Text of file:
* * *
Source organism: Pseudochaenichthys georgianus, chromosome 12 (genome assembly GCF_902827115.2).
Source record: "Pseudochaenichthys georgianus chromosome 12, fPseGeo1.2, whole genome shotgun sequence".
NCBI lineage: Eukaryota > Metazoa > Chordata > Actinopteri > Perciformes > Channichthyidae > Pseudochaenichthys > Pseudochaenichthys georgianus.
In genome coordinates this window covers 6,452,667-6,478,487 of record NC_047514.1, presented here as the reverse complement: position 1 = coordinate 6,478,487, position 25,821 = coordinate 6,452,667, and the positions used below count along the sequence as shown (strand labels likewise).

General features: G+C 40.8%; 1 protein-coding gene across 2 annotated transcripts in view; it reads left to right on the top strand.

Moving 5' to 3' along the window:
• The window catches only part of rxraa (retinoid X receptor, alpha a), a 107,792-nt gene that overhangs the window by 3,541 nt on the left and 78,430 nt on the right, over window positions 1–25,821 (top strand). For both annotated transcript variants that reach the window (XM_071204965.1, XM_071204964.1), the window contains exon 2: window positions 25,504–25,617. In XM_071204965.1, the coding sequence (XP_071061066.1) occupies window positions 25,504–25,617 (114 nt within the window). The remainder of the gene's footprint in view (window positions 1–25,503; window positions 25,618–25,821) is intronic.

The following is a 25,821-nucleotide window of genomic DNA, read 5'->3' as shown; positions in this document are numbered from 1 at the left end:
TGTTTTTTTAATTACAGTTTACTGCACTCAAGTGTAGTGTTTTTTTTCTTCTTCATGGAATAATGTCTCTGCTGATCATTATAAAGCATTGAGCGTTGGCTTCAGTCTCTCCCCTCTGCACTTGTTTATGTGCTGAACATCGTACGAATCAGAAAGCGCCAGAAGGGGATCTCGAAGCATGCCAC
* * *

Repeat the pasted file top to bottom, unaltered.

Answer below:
Source organism: Pseudochaenichthys georgianus, chromosome 12 (genome assembly GCF_902827115.2).
Source record: "Pseudochaenichthys georgianus chromosome 12, fPseGeo1.2, whole genome shotgun sequence".
NCBI lineage: Eukaryota > Metazoa > Chordata > Actinopteri > Perciformes > Channichthyidae > Pseudochaenichthys > Pseudochaenichthys georgianus.
In genome coordinates this window covers 6,452,667-6,478,487 of record NC_047514.1, presented here as the reverse complement: position 1 = coordinate 6,478,487, position 25,821 = coordinate 6,452,667, and the positions used below count along the sequence as shown (strand labels likewise).

General features: G+C 40.8%; 1 protein-coding gene across 2 annotated transcripts in view; it reads left to right on the top strand.

Moving 5' to 3' along the window:
• The window catches only part of rxraa (retinoid X receptor, alpha a), a 107,792-nt gene that overhangs the window by 3,541 nt on the left and 78,430 nt on the right, over window positions 1–25,821 (top strand). For both annotated transcript variants that reach the window (XM_071204965.1, XM_071204964.1), the window contains exon 2: window positions 25,504–25,617. In XM_071204965.1, the coding sequence (XP_071061066.1) occupies window positions 25,504–25,617 (114 nt within the window). The remainder of the gene's footprint in view (window positions 1–25,503; window positions 25,618–25,821) is intronic.

The following is a 25,821-nucleotide window of genomic DNA, read 5'->3' as shown; positions in this document are numbered from 1 at the left end:
TGTTTTTTTAATTACAGTTTACTGCACTCAAGTGTAGTGTTTTTTTTCTTCTTCATGGAATAATGTCTCTGCTGATCATTATAAAGCATTGAGCGTTGGCTTCAGTCTCTCCCCTCTGCACTTGTTTATGTGCTGAACATCGTACGAATCAGAAAGCGCCAGAAGGGGATCTCGAAGCATGCCAC